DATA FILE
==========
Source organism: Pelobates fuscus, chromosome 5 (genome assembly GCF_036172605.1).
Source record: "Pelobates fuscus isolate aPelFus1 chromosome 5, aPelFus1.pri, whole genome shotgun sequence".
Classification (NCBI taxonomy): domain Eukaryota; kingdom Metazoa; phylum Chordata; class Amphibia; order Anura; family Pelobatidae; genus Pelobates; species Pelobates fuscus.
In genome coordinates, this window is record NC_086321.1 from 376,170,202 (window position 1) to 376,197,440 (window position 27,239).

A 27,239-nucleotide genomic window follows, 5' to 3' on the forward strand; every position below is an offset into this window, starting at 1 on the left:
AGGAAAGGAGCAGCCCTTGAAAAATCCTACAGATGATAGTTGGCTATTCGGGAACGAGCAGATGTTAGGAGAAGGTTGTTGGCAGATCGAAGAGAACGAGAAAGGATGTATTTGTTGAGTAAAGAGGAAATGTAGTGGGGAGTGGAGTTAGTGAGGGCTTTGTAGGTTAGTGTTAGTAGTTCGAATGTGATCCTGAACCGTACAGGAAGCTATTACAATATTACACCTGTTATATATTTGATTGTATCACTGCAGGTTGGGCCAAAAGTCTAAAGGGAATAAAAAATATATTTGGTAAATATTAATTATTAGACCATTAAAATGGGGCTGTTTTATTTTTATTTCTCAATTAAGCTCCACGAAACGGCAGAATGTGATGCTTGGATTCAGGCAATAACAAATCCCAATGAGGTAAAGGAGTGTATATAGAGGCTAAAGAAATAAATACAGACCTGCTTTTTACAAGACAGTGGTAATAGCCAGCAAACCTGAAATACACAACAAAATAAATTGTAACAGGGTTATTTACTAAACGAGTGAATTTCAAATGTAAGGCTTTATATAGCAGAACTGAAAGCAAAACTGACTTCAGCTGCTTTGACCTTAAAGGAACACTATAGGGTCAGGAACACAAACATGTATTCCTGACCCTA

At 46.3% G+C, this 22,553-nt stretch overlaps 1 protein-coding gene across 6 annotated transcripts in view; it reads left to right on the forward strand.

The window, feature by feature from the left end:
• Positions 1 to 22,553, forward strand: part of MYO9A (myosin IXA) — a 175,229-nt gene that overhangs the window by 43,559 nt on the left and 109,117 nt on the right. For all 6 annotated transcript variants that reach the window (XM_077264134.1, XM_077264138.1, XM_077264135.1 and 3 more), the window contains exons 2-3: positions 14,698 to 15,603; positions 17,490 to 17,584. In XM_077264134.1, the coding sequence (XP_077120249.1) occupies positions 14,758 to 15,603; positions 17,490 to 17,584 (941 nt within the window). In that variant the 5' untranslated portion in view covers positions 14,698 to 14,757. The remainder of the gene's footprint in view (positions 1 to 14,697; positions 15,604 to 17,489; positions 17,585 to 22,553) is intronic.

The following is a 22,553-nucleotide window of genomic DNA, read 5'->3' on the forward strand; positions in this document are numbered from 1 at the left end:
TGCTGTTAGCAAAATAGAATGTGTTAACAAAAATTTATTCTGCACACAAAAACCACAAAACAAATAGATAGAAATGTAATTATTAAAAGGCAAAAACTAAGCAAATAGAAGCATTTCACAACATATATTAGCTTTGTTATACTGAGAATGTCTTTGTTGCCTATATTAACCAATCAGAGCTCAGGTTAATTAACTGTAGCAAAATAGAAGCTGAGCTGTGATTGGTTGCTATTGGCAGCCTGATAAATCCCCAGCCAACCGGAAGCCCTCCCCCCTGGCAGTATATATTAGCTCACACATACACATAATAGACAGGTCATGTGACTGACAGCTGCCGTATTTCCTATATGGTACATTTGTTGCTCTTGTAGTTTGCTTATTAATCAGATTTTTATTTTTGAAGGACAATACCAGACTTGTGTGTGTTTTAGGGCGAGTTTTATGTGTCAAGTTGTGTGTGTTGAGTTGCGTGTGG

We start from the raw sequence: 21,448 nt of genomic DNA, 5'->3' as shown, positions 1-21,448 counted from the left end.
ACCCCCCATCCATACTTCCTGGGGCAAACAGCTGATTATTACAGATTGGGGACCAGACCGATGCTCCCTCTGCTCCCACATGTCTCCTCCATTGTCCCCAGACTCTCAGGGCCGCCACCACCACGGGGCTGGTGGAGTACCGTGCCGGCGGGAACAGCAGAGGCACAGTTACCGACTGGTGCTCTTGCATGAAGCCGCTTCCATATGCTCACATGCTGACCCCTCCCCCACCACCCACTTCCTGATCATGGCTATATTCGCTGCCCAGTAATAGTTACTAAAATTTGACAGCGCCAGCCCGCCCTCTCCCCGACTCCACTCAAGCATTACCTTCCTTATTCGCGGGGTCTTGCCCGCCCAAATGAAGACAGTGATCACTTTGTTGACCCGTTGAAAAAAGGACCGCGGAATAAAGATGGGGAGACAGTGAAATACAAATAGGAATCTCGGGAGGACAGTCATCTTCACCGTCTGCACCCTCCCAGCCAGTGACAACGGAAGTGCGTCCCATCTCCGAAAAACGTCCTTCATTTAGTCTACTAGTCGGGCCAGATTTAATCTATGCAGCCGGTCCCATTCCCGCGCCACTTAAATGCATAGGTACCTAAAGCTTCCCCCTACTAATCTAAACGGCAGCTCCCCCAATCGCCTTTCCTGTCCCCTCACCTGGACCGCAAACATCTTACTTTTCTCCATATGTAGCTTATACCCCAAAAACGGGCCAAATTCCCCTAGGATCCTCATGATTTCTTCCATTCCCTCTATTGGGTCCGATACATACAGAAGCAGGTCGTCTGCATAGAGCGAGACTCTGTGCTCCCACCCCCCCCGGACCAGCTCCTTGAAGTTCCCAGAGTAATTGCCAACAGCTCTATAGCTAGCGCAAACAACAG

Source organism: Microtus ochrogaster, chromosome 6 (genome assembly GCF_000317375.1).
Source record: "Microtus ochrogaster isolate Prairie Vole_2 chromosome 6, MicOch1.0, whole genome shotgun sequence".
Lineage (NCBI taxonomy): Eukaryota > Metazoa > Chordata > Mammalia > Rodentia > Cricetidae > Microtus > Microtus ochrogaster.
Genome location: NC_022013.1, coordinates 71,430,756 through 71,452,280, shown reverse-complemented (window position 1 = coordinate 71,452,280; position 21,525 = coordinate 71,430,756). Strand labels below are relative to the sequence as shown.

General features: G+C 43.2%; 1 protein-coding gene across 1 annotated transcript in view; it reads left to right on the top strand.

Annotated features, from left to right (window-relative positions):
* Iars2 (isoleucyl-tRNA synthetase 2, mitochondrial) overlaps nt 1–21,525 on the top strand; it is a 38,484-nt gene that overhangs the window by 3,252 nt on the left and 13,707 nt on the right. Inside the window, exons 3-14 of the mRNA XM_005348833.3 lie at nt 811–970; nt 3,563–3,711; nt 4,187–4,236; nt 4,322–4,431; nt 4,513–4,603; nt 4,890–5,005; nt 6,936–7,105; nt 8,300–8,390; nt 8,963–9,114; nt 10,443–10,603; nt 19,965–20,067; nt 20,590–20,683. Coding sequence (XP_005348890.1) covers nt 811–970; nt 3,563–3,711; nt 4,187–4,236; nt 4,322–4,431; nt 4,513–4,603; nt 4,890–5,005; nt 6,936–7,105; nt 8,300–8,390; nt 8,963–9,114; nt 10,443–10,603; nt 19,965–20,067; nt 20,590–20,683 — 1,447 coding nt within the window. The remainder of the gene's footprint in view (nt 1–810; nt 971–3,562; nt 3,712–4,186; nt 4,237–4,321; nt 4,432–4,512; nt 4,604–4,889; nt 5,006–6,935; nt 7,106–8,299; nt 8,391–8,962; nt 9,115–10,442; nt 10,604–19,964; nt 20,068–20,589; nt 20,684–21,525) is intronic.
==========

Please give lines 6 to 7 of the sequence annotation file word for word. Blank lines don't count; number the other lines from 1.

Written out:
AGGAAAGGAGCAGCCCTTGAAAAATCCTACAGATGATAGTTGGCTATTCGGGAACGAGCAGATGTTAGGAGAAGGTTGTTGGCAGATCGAAGAGAACGAGAAAGGATGTATTTGTTGAGTAAAGAGGAAATGTAGTGGGGAGTGGAGTTAGTGAGGGCTTTGTAGGTTAGTGTTAGTAGTTCGAATGTGATCCTGAACCGTACAGGAAGCTATTACAATATTACACCTGTTATATATTTGATTGTATCACTGCAGGTTGGGCCAAAAGTCTAAAGGGAATAAAAAATATATTTGGTAAATATTAATTATTAGACCATTAAAATGGGGCTGTTTTATTTTTATTTCTCAATTAAGCTCCACGAAACGGCAGAATGTGATGCTTGGATTCAGGCAATAACAAATCCCAATGAGGTAAAGGAGTGTATATAGAGGCTAAAGAAATAAATACAGACCTGCTTTTTACAAGACAGTGGTAATAGCCAGCAAACCTGAAATACACAACAAAATAAATTGTAACAGGGTTATTTACTAAACGAGTGAATTTCAAATGTAAGGCTTTATATAGCAGAACTGAAAGCAAAACTGACTTCAGCTGCTTTGACCTTAAAGGAACACTATAGGGTCAGGAACACAAACATGTATTCCTGACCCTA

At 46.3% G+C, this 22,553-nt stretch overlaps 1 protein-coding gene across 6 annotated transcripts in view; it reads left to right on the forward strand.